The Season of Their Discontent

BC’s Protest Industry

The Protest Industry in British Columbia is gearing up for another season of demonstrations. The target of the Industry – the TransMountain Pipeline, but there are other issues too.  And there are also a few amateurs that are trying their hand at protesting too!

The pipeline protest season began in March.  The largest was led by three First Nations, Tsleil-Waututh, Musqueam and Squamish First Nations.  It drew a crowd of about 5,000 people and the construction of a “watch house” structure. Two environmental groups Leadnow and the Dogwood Initiative were also prominent supporters. They are among a number of groups aimed at protesting environmental and climate change issues.  The activists want to keep Canadian oil in the ground or keep Canadian oil landlocked. 

The activists are well funded from donations and US based environmental charities.  Two U.S. charities, Tides Foundation (and its subsidiary Tides Canada) flow cash to environmental and First Nations groups like the Dogwood Initiative, The Tar Sands Campaign, Leadnow, Greenpeace, OpenMedia, SumOfUs, and Westcoast Environmental Law.

Tides Canada is a big organization, with annual revenue of $31 million, a staff of 225 and $65 million in assets.

Two other major US based environmental charities that oppose the oilsands and pipelines are New Ventures, and 350.org. The New Ventures Fund, with backing from the Rockefeller brothers, has a purpose to“support the campaign to cap tar sands production in Alberta”.350.org’s 2016 annual report says it trained 1,000 people in civil disobedience and 99 people were arrested in Ottawa protesting pipelines.

The groups these charities fund sometimes stray beyond protest issues into support for politicians and parties.  The Canadian Revenue Agency began examining this problem, but the Trudeau government stopped the probe claiming it was politically motivated by the former Harper government.

And then there was the embarrassment for government when the Dogwood Initiative got a Canada Summer student job funded to help the group’s network “stop the Kinder Morgan pipeline and tanker project.”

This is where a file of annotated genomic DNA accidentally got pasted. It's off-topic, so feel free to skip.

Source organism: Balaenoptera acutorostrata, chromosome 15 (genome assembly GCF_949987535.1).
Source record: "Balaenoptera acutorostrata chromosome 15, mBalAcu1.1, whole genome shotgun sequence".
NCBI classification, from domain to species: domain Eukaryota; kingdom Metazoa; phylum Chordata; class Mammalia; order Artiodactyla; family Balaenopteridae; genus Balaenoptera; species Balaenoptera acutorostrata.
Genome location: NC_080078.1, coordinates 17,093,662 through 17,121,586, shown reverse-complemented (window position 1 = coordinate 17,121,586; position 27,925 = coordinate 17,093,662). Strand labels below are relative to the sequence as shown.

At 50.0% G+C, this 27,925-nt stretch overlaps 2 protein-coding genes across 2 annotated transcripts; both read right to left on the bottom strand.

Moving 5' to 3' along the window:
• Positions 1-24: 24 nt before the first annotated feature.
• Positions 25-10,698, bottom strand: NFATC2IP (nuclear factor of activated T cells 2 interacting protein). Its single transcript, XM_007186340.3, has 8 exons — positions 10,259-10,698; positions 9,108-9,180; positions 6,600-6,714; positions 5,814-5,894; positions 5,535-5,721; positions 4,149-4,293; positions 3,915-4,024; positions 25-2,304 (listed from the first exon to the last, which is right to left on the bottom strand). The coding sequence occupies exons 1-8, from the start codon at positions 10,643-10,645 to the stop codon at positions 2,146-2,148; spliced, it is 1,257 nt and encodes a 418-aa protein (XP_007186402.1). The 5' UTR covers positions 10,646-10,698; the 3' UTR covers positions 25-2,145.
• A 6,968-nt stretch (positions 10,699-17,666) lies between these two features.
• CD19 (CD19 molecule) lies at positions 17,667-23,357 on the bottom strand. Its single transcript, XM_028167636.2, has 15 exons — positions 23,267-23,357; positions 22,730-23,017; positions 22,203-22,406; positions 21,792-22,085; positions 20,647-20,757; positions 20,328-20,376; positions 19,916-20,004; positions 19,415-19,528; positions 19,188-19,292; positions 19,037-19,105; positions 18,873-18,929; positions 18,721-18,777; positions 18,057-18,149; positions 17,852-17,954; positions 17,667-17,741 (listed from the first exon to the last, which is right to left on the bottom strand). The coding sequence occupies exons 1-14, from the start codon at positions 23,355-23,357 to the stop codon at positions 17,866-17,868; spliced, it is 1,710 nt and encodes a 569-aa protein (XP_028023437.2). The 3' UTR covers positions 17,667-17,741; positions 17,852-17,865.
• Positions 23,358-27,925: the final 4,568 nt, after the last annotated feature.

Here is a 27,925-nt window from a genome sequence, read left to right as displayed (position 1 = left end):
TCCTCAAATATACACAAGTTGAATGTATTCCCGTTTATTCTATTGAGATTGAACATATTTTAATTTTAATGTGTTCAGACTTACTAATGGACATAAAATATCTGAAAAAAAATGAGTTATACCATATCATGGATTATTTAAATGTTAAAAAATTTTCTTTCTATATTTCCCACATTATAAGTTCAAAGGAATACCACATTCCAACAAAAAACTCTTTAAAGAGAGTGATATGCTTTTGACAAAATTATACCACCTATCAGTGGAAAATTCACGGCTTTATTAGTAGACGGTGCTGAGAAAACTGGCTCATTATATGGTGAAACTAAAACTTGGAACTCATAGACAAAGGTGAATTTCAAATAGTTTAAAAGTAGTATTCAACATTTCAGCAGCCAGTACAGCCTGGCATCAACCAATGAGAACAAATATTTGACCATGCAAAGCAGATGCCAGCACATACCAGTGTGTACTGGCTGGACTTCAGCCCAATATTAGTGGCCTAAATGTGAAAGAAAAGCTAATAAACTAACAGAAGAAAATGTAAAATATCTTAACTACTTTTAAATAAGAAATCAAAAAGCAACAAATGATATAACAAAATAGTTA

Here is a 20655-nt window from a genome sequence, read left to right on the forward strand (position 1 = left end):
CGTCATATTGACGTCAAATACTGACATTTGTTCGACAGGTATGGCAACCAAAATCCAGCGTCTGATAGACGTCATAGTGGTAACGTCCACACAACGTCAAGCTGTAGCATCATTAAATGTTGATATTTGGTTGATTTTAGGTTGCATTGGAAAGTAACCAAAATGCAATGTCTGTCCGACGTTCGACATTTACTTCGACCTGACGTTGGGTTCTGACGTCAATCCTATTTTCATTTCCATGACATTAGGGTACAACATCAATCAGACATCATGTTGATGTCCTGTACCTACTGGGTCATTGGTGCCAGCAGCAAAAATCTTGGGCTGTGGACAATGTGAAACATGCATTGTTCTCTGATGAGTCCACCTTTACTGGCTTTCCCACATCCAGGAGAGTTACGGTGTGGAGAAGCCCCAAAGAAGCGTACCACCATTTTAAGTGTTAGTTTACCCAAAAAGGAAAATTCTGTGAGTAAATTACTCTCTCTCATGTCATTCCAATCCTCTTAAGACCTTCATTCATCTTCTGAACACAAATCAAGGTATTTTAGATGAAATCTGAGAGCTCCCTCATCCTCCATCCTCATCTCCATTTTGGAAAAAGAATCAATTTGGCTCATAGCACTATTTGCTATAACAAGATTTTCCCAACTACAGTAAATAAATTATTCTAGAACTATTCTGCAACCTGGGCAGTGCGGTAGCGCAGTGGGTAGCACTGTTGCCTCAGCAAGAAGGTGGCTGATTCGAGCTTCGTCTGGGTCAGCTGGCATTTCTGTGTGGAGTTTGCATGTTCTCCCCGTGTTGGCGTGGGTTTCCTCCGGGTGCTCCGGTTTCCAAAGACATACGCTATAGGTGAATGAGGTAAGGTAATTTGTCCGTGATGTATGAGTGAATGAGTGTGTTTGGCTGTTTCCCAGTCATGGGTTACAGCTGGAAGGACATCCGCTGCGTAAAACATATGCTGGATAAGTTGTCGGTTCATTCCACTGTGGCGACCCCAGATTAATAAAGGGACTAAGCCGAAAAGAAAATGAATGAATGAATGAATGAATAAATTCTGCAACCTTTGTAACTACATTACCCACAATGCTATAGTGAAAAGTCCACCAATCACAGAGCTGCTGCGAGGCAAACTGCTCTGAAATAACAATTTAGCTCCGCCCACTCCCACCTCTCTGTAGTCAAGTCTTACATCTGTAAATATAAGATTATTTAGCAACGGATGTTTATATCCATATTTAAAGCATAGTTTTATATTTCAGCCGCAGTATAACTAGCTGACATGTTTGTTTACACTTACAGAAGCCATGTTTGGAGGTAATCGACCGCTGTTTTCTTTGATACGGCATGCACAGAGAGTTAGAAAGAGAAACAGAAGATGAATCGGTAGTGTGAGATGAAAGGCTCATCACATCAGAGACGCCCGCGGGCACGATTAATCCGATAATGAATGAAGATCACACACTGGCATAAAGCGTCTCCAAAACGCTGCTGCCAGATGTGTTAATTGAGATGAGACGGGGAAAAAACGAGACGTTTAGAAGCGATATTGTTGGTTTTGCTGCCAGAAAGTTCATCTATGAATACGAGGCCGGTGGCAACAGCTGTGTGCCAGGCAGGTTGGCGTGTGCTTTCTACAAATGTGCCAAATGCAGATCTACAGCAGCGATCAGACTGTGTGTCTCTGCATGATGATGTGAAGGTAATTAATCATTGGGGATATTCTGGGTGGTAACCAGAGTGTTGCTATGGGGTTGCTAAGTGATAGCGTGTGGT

Its Not all Roses

It isn’t all one sided.  Public opinion is split in BC, and recent polls show support for the pipeline increasing. The Vancouver Chamber of Commerce is in vocal opposition to the environmental activists.  There have been counter demonstrations in Alberta.

Some indigenous leaders have complained that environment activists are manipulating indigenous rights. They claim the behavior is a form of “red-washing” or “eco-colonialism”.

The “watchhouse” and the nearby activist’s camp has been vandalized with spray paint.

A B.C. Supreme court judge has recommended that protesters arrested at demonstrations against the Trans Mountain pipeline project — including Green Party Leader Elisabeth May, — be prosecuted criminally, rather than in civil court. The BC Justice department has decided to now treat defying the court order around the TransMountain terminal as a criminal offense.

But there is still room for amateurs!

The senior citizens of the Our Homes Can’t Wait Coalition blocked the entrance to Vancouver City Council forcing the postponement of a Council meeting.  Apparently, they were unhappy that a promise of social housing was not fulfilled.

And protests aren’t just of the downtrodden. 200 residents of the ritzy Vancouver neighbourhood of Point Grey Tuesday demonstrated to protest the B.C. government’s proposed increase to the school tax on homes worth more than $3 million.

Finally a dozen noisy, pooping, feral peacocks living in Surrey, have been left homeless when a guy went rogue and chopped down a tree where they roosted, thereby causing a pro-peacock backlash among his neighbours.

Severely Normal Albertans will understand that protests will continue.  Once federal government legislation and a deal with Kinder Morgan is announced, the protests will ramp up.  The groups opposing  the pipeline work together and are sophisticated and well financed.

Two outstanding legal matters will impact protester tactics:

  • The 7 First Nations lawsuit that says they were not consulted sufficiently and believe they can withhold consent
  • The BC government’s court challenge to the federal approval

Severely Normal Albertans can assume some activists will double down should the court rule in favour of the federal government in these cases. They might view it as “lose the battle, but win the war” against future energy development.